The Sweeney Sisters by Lian Dolan

“It’s an engaging novel, perfect for fans of Elin Hilderbrand and readers who love novels about family relationships.” – Lora, Adult & Teen Services

Liza, Maggie, and Tricia are the daughters of famous writer William Sweeney and when he passes away, they reunite at the family home to sort out his affairs. While mourning their father, the women learn that they have another sister, Serena, whom William learned about a month before he died. The Sweeney Sisters is the story of the four over the course of a summer as they come to terms with the secret, bond, and move forward.

Be Dazzled by Ryan La Sala

“As a self-proclaimed nerd and amateur cosplayer, this book took me into the world of conventions that have been temporarily taken away from us. Ryan La Sala weaves the world of cosplay and conventions with an adorable romance that brought me so much joy while reading.” – Gina R., Circulation

Told between the present and in flashbacks, Be Dazzled is the story of Raffy, a dedicated crafter and cosplayer. He is entered in the biggest cosplay competition at the Controverse convention and is determined to not let anything ruin it for him, even when he finds out that his ex-boyfriend is also competing.

Darius the Great is Not Okay by Adib Khorram

“In Khorram’s hands, Persian culture and the country of Iran truly shine. Darius is a sweet teenager struggling with self-identity and his place in the world. It’s for anyone who has ever felt a sense of longing for something, without knowing what that something is. This YA book is a perfect read-alike for Aristotle and Dante Discover the Secrets of the Universe.” – Erin, Kids Room 

Darius is about to embark on a trip to Iran for the very first time. He’s never really felt Persian, doesn’t know how to speak Farsi, and is struggling with clinical depression. When he arrives in Iran, he meets his grandparents and his mother’s family for the very first time, and he meets Sohrab, the boy next door. For the very first time, Darius may feel at home.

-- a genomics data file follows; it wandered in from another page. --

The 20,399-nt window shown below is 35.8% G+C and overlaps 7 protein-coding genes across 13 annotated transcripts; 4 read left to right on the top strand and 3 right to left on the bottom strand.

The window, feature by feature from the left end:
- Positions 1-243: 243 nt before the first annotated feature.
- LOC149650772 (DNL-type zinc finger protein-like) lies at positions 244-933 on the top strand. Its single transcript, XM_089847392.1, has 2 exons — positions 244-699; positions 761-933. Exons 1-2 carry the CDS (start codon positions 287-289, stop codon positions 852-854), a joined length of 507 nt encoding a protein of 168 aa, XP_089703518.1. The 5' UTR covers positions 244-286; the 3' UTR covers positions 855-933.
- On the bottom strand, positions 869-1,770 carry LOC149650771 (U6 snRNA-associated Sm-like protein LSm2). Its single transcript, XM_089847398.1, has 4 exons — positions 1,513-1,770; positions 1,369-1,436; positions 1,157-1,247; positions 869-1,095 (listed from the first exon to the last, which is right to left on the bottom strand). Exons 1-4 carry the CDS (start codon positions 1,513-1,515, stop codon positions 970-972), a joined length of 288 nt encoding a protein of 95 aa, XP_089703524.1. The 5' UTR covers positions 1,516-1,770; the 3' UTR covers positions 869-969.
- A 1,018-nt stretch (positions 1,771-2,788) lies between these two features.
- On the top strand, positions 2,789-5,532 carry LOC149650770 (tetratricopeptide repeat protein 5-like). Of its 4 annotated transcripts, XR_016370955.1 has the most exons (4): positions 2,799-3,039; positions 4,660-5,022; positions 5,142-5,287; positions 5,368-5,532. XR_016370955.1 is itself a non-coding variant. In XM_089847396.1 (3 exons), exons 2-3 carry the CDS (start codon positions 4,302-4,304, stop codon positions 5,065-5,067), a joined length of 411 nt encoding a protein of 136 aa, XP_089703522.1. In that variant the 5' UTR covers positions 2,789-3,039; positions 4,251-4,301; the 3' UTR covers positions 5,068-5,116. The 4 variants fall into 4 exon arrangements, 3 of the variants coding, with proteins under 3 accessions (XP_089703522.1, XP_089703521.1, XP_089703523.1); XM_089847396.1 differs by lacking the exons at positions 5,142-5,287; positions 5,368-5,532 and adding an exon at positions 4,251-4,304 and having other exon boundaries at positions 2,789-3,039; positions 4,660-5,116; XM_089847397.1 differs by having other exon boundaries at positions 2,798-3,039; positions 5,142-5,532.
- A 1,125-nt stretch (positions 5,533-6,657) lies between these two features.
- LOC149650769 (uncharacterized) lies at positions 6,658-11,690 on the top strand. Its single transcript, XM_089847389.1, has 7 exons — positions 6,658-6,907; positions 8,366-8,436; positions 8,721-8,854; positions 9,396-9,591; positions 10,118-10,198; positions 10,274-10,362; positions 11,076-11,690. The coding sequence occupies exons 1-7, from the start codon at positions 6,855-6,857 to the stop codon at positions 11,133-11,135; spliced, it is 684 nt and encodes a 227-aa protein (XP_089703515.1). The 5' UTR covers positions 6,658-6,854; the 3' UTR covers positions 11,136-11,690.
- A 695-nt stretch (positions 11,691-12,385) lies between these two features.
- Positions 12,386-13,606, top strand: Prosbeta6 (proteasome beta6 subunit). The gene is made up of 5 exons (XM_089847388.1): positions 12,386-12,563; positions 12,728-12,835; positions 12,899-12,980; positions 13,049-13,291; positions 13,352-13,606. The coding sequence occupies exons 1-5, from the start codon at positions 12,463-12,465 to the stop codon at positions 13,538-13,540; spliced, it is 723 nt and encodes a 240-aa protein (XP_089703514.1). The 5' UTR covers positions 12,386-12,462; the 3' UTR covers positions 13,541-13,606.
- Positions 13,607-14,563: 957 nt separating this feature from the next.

Foodie Faces by Bill and Claire Wurtzel

“This book is a family read-together win. The photos are large and clear enough to catch even a baby’s eye. Toddlers and preschoolers will enjoy pointing out the different foods they see and can practice identifying facial expressions as well as learn a couple of new vocabulary words for ways they may feel. School-aged kids may be inspired to create (and hopefully eat) their own foodie faces, and adults can sit back and giggle at the clever compositions!” – DG Library Staff

Bill Wurtzel plays with his food, and after the photoshoot, Claire Wurtzel eats it! This book showcases large, clear photos of their breakfast plates turned into faces showing different emotions.

Empire of the Ants by Bernard Werber

“The story is tense and fascinating, indulging my love for mystery, conspiracy, and speculative fiction. But my true admiration comes from the author’s thorough understanding of ant species; their biology, society, and behavior. There were many moments where I would stop to research an outlandish claim the book would make, such as ants keeping herds of domesticated livestock, only to discover that it’s not only true but far more complex than the book chooses to explore. The book’s ability to portray the characteristics of these tiny insects while drawing accurate comparisons to human analogs makes the narrative all the more chilling and relatable.” – Max, IT